Flames of the Torch

Let’s not kid ourselves: commuters at St. John’s have to work overtime to enjoy the full college experience. They have hectic schedules, spend much time traveling to class and relatively few options when it comes to campus activities, and they make up about 80 percent of the student population. Acknowledging this, St. John’s planned a Commuter Appreciation Day on September 4, with a breakfast at 8 a.m., a barbeque at 2 p.m., and-the highlight of the day-a drive-in movie in the parking lot outside of the University Center (UC) at 8 p.m..

Wait, scratch that last one.
About 40 minutes before the movie “Pirates of the Caribbean: At World’s End” was to be shown, Campus Activities announced that they could not find the $7,000 projection screen. The showing of the film was then moved to the Little Theater, destroying the drive-in atmosphere they were striving for.
A misplaced screen might normally be forgiven – but it’s truly representative of the lack to follow through displayed by the University when it comes time to cater to its commuter students.

Last semester, one of the key highlights of “Commuter Appreciation Week” was the distribution of smoothies in the UC lobby. Would saving three dollars on a smoothie really attract commuters to stay on campus for a few extra hours and get involved more? What’s more, the smoothies were handed out to both resident and commuter students. So how was this a perk for commuters?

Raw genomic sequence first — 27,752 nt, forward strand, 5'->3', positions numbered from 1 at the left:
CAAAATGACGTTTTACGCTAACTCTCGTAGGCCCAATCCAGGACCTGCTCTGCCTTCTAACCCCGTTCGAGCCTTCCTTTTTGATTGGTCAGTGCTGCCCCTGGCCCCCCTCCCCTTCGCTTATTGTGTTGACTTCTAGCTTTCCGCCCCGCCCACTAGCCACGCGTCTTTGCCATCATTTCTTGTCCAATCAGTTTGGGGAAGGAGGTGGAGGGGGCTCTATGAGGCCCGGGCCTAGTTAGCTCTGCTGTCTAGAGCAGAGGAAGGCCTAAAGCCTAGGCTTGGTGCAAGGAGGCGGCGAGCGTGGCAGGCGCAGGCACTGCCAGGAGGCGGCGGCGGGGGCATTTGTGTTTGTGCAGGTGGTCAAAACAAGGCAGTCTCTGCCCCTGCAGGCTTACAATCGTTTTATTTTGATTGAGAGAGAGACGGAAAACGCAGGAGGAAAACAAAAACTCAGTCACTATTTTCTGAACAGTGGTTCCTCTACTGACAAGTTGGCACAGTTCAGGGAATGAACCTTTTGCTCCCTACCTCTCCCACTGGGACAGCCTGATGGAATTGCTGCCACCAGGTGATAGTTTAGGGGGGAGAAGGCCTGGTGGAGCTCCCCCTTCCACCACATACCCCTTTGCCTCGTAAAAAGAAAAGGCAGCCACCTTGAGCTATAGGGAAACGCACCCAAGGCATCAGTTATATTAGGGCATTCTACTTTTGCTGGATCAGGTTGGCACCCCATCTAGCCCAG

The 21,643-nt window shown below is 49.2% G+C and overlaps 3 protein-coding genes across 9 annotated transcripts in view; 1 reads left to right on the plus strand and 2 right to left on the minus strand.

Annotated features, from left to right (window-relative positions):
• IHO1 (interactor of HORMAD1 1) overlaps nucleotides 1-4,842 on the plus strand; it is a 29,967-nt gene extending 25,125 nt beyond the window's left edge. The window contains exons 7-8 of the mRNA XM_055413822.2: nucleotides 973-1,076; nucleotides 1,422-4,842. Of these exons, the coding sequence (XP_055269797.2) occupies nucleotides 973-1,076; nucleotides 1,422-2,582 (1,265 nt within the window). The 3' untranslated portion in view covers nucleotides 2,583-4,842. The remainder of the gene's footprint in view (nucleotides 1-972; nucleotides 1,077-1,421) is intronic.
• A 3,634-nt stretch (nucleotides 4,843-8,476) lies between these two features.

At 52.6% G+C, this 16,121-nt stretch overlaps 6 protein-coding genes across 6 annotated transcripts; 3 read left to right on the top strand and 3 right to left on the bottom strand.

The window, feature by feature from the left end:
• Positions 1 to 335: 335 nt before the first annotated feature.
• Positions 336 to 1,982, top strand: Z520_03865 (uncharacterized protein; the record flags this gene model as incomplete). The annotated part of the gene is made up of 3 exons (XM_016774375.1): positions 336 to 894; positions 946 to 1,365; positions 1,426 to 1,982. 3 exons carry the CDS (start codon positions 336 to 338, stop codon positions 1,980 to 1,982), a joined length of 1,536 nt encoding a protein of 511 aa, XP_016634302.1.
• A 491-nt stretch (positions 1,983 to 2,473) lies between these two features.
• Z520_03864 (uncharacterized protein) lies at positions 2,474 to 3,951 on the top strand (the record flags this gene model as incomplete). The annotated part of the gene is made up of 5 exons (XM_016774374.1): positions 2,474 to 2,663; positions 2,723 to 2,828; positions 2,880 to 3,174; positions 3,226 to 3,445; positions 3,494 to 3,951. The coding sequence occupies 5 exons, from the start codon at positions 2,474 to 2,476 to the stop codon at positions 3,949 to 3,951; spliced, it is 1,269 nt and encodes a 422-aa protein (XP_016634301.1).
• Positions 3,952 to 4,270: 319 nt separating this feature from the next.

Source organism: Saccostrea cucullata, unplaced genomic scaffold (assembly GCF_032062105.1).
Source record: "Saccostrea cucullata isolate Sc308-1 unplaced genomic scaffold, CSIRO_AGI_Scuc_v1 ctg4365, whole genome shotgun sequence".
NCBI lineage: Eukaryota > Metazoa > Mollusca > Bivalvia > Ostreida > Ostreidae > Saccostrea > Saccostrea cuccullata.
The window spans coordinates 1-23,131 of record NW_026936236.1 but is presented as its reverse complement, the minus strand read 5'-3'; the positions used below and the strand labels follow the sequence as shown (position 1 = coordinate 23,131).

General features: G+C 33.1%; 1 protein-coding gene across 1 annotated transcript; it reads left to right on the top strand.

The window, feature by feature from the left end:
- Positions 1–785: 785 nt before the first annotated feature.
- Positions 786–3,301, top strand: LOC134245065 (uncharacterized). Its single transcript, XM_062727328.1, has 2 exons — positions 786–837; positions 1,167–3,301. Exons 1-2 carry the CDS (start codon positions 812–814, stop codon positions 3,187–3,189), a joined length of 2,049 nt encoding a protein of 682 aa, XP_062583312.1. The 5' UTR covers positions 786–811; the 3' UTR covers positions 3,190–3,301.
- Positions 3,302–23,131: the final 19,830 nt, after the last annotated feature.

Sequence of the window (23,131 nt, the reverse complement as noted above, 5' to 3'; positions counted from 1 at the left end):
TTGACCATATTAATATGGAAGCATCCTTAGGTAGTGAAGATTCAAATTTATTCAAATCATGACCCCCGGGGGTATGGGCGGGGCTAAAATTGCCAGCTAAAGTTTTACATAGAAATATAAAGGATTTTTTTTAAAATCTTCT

The University recognizes its roots as a commuter school and is clearly interested in attracting commuters and keeping them involved, and that is commendable. But each misstep sets progress back tenfold.

And despite the University’s ill-executed “appreciations,” the University is not entirely to blame for low commuter participation. It’s unclear who’s the chicken and who’s the egg in this scenario, but St. John’s should be commended for making the attempt – attempts that in the past have met with a great deal of apathy from commuters.

This must be frustrating to administrators, given the goodwill and well-intentioned plans of Campus Activities, an organization aimed at helping all students realize that there is a lot to do on campus, providing a great opportunity to engage in the college experience.

For the Commuter Appreciation Day, the Campus Activities promoted its events through different means, including posters, St. John’s Central, and even an event created on Facebook by students. So it would be unjustified for a commuter to say that the University has done nothing for them.

Although the quality of the festivities for the commuters needs improvement, the University is at least trying. Commuters should be more willing to participate and give them a try.

Better planning is needed – and better yet, some indication that commuters have some input into the “appreciation” activities.
Otherwise, the University will only help perpetuate a cycle of commuter apathy that may never be broken.

Given that the majority of undergraduate students here are commuters, everyone needs to take this more seriously.